chuu to han pa
3. Left undone
Have you seen the movie Jumper? If not, don't, but just to fill you in, it's basically about a guy who can transport himself anywhere he wants at any time.
We went to see it with our friend Taishi, who seems to like all movies, as long as they're action oriented and have cool special effects. It didn't bother him that the plot was contrived, and so many story-lines left unresolved with the obvious intention of paving the way for a wallet draining franchise. It was, in many ways, a movie that was 中途半端、in it's creation.
But, the thing about "Jumper" in Japanese, is that it's ジャンパ (janpa). Which led Brett to start thinking about rhymes.
To rhyme, in Japanese, is 韻をふむ (I need a kanji check on that fumu), but I don't know how much emphasis they put on rhyming in things like plays-on-words.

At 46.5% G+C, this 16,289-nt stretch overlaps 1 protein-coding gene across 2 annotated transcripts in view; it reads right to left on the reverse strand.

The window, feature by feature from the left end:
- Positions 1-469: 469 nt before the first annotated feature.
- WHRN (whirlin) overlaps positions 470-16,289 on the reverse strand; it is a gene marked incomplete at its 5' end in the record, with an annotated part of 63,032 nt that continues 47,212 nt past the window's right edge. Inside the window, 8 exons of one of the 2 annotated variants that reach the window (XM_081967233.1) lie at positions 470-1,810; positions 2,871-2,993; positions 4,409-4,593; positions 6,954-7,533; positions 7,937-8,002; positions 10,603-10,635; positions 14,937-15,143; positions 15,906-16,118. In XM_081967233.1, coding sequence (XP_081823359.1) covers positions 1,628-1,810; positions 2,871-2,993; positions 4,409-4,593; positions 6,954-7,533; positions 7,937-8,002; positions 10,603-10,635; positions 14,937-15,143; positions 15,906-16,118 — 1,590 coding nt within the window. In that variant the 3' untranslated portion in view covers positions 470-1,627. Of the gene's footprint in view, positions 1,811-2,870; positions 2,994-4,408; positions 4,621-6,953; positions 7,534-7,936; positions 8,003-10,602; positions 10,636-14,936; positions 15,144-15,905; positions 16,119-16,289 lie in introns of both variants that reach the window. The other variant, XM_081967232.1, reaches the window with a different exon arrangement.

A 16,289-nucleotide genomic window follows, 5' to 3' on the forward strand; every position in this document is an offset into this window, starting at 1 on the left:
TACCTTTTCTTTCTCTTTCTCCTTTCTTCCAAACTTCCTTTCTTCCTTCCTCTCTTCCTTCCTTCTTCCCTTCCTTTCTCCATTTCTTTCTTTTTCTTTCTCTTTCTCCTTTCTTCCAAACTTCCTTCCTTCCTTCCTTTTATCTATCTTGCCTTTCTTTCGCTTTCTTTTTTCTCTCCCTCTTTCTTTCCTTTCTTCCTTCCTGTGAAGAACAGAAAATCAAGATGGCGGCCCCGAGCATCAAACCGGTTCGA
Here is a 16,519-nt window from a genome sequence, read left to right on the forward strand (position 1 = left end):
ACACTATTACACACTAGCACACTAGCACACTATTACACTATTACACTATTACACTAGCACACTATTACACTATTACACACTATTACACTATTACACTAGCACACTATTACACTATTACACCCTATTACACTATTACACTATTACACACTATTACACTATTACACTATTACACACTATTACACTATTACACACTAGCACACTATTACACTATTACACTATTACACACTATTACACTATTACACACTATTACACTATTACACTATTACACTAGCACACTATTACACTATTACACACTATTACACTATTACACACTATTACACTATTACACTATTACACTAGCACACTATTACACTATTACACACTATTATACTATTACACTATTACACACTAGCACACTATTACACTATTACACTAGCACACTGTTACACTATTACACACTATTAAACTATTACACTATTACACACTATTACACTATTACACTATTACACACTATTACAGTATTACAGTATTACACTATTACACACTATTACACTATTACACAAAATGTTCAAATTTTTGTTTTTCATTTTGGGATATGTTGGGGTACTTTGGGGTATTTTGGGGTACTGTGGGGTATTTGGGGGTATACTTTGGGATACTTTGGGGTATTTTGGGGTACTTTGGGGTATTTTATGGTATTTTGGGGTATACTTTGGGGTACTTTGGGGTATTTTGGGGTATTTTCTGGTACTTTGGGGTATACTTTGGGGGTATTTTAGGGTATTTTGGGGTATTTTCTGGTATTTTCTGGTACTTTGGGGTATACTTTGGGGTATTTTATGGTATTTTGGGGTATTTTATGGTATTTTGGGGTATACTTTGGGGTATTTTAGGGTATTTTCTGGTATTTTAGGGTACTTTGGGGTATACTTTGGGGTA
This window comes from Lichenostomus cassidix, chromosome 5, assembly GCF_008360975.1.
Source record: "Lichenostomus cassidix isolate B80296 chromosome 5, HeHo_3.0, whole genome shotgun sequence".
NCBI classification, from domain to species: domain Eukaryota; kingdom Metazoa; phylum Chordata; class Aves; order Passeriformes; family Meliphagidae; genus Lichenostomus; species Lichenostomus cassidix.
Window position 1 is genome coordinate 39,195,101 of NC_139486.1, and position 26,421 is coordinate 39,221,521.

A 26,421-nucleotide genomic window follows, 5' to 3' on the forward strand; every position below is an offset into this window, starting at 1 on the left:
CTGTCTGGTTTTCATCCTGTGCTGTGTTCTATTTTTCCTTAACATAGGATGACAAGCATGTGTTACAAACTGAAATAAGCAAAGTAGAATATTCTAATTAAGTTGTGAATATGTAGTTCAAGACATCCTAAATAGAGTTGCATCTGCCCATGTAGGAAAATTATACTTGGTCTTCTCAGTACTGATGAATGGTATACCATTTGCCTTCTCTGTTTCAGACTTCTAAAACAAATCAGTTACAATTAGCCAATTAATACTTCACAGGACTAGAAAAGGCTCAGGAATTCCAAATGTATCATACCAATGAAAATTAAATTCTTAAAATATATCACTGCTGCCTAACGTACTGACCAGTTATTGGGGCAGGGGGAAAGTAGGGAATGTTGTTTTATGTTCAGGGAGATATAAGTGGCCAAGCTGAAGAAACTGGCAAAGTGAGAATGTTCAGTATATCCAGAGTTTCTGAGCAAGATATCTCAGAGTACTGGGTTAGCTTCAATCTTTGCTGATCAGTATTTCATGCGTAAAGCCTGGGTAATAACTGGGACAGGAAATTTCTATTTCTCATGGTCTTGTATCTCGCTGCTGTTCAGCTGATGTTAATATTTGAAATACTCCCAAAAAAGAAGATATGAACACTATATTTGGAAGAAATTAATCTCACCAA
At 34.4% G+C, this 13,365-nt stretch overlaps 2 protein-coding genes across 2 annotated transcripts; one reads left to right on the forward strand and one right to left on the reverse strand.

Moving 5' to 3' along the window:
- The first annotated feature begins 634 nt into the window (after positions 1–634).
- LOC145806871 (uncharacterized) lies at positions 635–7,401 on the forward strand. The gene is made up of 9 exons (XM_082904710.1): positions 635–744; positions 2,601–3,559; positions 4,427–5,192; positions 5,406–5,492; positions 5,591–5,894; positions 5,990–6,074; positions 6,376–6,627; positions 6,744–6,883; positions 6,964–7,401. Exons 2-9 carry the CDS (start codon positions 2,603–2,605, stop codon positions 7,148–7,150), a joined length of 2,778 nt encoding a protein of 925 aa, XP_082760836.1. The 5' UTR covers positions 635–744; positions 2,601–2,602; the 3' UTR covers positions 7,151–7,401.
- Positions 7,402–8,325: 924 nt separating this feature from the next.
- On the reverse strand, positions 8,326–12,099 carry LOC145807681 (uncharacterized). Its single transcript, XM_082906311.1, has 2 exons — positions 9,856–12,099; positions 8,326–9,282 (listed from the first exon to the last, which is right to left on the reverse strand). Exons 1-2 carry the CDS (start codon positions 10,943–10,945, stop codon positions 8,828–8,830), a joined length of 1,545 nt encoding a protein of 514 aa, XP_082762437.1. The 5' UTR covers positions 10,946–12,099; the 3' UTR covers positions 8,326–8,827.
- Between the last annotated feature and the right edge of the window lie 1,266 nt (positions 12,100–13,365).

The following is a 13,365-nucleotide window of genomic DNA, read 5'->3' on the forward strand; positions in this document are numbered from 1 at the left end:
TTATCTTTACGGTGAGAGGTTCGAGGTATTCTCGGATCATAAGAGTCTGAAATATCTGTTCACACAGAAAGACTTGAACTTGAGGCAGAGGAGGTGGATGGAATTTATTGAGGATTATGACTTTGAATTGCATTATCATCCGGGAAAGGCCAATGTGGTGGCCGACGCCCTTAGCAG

So Janpa, rhymes with 半端(hanpa), as in 中途半端. Just saying 半端 (as I learned from Brett, via Nirav) can mean half-assed, or at half-strength. It's often used with "ではない” to negate it, like when it's pouring rain, one can say 「半端じゃない」 to indicate that it's coming down heavy. Or when that kid punched me (see 言語道断), I said 「傷つけるつもりではなかったけど、半端ではなかった。」”
So then, Janpa and 半端 also rhyme with ナンパ (the widely used Japanese word that means "girl hunt," going out to pick up some ladies).
When we proposed a shorter film, entitled ジャンパ半端ナンパ （Janpa Hanpa Nanpa） to our friend Taishi, he was confused, and didn't really laugh, until we acted it out for him:
Hey. Lemme get your number.
Well, you don't have to tell me it...
Ojou-san: え。。。 ええー？
What are you talking about?
Janpa-san: vanishes instantly